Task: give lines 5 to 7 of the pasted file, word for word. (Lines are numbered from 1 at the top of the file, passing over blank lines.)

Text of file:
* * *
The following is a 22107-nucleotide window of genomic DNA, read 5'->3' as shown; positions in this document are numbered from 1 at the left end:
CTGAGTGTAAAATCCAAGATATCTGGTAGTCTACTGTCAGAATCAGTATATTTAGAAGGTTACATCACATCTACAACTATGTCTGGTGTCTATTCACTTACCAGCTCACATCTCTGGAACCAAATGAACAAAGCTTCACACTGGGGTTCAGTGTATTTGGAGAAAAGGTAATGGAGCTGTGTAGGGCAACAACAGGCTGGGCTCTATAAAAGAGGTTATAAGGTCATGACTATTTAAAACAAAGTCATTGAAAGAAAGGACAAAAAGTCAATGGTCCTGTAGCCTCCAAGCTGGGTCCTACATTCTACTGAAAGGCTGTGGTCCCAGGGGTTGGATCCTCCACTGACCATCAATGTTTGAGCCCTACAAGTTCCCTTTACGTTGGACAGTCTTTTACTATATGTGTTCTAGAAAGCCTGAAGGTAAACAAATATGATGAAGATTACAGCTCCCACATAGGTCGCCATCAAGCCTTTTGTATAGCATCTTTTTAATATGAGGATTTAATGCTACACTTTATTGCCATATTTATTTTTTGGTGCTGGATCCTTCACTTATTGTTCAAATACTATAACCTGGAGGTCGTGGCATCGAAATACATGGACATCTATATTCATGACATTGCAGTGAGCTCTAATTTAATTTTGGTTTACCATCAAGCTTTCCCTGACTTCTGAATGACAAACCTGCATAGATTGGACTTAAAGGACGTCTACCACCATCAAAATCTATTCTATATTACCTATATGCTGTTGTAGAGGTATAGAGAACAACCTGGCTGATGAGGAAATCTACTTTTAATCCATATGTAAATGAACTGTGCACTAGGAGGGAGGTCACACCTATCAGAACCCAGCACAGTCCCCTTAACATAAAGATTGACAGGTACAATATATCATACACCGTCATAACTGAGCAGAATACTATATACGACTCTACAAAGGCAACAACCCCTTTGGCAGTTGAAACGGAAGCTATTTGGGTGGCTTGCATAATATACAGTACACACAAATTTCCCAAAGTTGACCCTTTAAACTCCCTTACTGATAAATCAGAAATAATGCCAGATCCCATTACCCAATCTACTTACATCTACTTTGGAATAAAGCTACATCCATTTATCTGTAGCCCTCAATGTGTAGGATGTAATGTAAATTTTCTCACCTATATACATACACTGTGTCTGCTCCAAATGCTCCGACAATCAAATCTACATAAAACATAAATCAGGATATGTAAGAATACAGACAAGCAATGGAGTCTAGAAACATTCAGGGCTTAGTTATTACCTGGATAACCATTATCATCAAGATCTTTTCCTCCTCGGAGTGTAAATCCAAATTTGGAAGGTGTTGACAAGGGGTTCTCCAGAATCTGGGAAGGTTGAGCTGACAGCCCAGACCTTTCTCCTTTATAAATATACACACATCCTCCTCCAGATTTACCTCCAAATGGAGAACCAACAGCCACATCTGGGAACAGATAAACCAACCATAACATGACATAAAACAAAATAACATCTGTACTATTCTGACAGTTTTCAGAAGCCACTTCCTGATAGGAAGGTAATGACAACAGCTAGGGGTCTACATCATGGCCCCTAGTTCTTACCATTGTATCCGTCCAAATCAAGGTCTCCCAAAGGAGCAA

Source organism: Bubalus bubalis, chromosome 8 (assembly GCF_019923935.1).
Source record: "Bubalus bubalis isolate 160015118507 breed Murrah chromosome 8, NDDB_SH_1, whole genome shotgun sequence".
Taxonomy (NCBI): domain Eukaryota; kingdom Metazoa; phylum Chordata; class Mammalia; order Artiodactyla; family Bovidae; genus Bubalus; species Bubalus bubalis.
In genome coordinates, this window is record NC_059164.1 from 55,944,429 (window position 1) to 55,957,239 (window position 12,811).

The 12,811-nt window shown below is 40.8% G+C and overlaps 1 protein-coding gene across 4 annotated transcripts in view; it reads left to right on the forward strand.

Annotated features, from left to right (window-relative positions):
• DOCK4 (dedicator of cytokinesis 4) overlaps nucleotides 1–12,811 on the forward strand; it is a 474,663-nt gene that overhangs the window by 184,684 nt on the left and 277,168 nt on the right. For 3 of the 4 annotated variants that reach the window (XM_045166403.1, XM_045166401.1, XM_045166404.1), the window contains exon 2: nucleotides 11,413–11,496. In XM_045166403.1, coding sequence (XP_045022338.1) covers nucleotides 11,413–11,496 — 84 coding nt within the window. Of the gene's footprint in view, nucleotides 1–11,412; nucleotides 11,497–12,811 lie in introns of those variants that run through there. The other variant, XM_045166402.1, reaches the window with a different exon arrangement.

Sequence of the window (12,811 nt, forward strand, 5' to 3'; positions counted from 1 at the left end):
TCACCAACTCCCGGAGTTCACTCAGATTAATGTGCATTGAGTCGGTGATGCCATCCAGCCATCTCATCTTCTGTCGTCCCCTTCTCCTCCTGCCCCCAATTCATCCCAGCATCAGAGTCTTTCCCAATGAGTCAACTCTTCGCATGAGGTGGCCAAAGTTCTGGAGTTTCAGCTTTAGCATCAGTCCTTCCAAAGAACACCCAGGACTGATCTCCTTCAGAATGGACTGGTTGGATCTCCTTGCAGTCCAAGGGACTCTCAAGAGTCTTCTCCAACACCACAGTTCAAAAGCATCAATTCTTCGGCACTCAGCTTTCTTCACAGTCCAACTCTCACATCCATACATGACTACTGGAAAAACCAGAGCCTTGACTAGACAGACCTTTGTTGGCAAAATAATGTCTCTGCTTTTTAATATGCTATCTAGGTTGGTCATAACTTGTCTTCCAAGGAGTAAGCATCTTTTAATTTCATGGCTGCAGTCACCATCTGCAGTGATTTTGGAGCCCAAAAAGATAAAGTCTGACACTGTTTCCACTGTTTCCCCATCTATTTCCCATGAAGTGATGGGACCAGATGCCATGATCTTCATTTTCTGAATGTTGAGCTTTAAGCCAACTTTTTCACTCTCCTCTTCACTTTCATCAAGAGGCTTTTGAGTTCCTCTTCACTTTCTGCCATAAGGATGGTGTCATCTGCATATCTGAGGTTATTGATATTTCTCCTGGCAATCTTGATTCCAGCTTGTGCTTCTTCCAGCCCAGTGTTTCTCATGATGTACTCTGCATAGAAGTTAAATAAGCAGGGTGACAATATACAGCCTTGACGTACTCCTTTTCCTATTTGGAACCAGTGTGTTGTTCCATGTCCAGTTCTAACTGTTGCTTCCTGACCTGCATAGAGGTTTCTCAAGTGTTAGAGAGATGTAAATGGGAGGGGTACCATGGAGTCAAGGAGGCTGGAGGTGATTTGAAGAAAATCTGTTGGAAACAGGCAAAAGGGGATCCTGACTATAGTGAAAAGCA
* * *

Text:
Taxonomy (NCBI): domain Eukaryota; kingdom Metazoa; phylum Chordata; class Mammalia; order Artiodactyla; family Bovidae; genus Bubalus; species Bubalus bubalis.
In genome coordinates, this window is record NC_059164.1 from 55,944,429 (window position 1) to 55,957,239 (window position 12,811).

The 12,811-nt window shown below is 40.8% G+C and overlaps 1 protein-coding gene across 4 annotated transcripts in view; it reads left to right on the forward strand.